Magdalena River Basin (Colombia)

Socioeconomic Development

The Magdalena Basin is Colombia’s principal watershed located in the central part of the country, going through the Andinas region. The total size of the basin area is around 273,459 km2 covering 24 percent of the national territory (including 19 of 32 Colombian departments, Figure 3). The catchment constitutes the most important region of the country due to their economic and environmental value. The watershed inhabits about 75% of Colombian population with a density of 130 people/Km2, and urbanization rate of 77%. It produces 86 % of the country’s gross domestic product (Nature Conservancy, 2017). Agriculture and fishery are the major economic activities in the basin followed by construction, industry, transport and mining activities.

Figure 1: Political Boundaries - Departments.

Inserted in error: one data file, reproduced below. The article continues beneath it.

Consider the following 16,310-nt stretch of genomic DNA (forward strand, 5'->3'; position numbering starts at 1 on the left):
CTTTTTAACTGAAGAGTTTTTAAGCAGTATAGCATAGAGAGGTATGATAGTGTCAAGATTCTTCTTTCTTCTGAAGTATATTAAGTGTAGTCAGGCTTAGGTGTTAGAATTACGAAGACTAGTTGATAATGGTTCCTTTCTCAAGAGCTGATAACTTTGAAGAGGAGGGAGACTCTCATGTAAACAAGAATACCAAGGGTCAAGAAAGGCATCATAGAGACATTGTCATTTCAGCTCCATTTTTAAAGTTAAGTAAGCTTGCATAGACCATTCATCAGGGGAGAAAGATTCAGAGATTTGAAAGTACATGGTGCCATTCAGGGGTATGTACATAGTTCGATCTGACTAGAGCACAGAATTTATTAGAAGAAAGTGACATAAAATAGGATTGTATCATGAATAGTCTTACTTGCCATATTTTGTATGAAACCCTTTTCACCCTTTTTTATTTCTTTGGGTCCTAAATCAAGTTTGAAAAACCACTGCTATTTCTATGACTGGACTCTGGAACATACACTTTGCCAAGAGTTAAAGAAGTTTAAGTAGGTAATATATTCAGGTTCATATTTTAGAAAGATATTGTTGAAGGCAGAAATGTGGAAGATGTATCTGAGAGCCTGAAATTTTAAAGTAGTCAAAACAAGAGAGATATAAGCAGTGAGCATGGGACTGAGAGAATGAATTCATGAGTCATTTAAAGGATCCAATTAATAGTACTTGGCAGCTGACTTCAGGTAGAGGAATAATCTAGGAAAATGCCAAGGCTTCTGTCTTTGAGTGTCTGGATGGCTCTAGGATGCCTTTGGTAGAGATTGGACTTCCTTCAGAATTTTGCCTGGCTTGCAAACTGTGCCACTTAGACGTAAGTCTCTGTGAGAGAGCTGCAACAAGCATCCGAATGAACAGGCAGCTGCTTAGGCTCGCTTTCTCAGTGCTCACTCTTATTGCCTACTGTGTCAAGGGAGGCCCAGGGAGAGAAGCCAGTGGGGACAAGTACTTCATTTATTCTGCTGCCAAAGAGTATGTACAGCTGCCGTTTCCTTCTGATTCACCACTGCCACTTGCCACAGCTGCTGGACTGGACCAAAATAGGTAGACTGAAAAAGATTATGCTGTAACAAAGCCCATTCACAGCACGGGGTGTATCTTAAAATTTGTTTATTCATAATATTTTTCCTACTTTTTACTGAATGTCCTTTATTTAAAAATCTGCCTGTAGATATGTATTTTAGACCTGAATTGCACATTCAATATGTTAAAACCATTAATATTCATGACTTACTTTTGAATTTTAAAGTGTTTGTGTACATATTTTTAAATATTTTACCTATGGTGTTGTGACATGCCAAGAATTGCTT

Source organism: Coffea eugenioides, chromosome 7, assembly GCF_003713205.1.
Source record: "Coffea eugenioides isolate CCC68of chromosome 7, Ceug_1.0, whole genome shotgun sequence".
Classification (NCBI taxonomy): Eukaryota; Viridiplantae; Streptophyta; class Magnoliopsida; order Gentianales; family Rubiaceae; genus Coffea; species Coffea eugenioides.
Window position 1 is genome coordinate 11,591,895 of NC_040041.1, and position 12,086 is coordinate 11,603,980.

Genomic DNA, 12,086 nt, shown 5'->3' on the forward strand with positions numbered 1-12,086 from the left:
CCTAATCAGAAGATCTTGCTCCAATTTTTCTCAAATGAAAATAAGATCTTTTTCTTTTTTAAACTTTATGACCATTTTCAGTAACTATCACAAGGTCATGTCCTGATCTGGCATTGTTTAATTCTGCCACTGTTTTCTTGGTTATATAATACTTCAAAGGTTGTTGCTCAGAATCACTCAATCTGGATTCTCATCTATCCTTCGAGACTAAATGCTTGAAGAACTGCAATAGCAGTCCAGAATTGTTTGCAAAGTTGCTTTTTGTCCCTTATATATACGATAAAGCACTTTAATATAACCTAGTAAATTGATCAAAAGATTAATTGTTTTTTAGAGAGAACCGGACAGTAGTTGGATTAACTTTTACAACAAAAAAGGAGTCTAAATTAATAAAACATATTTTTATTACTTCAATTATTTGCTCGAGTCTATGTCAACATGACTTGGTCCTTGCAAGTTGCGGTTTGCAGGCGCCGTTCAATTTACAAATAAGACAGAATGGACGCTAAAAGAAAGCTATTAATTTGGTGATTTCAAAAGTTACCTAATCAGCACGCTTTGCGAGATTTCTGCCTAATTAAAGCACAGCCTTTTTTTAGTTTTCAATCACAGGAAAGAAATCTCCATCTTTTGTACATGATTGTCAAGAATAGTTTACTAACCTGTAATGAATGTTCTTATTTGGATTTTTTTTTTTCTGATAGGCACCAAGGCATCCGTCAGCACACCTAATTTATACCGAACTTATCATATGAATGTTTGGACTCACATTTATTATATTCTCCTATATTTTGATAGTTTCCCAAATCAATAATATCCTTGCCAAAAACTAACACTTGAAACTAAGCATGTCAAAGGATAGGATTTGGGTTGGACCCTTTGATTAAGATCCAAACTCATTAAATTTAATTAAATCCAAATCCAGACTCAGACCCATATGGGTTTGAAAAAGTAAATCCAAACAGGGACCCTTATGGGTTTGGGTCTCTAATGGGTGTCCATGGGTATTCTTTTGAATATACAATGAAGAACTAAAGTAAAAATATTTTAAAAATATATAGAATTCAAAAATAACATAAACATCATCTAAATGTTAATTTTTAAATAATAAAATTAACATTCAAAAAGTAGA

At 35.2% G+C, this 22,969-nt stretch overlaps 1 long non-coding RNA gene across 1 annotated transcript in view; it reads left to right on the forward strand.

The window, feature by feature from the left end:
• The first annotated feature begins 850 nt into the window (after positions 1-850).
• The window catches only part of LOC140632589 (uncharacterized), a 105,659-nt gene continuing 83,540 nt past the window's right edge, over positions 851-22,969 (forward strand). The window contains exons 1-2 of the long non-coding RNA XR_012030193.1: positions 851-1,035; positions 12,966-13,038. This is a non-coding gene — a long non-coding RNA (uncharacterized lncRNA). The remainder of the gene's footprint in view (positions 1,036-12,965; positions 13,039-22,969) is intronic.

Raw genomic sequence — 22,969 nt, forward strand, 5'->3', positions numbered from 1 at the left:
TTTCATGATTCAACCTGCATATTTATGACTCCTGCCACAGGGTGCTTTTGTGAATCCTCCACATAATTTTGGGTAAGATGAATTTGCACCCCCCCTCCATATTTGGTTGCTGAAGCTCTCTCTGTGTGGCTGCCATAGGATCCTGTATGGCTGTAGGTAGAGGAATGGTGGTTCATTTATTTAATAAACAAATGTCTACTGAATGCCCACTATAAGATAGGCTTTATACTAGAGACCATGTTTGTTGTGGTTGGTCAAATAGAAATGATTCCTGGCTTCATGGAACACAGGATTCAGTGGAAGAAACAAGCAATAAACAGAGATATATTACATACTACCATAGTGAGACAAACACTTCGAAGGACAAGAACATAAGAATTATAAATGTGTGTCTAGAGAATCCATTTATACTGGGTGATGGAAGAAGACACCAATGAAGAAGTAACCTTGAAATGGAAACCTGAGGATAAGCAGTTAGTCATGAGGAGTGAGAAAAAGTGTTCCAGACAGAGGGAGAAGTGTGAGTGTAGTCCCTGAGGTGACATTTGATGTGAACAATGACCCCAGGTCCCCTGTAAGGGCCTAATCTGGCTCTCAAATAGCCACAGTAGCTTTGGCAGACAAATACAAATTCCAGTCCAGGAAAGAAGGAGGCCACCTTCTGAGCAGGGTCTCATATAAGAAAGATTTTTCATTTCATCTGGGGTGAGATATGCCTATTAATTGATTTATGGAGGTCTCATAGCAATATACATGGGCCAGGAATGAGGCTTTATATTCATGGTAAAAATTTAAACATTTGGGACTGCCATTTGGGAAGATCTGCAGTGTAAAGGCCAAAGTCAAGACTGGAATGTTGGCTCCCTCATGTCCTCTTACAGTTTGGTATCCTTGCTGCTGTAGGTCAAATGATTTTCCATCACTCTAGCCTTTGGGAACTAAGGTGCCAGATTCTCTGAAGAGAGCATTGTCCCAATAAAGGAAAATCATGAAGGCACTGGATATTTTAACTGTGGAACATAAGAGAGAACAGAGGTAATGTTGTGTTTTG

(Source of data: IGAC.


Agriculture and fishery

75 % of the nation’s agricultural production is allocated in the Magdalena Basin. Rice, corn, sesame seeds and sorghum belong to the mainly grown products (Pontificia Universidad de Valparaíso (2015). Large part of agriculture and livelihoods production takes place in the Momposina Depression. The types of agriculture regimes range from small-sized farms to medium-scale private holdings.

The basin system contains more than 226 native fish species and at least 16 that undertake reproductive migration from the low floodplain to the foothills of the Andes. This richness and high species endemism, in addition to the proximity to main human settlements, has made the river the country’s main and most productive fishery, which is based on at least 40 species (Angarita et al., 2018).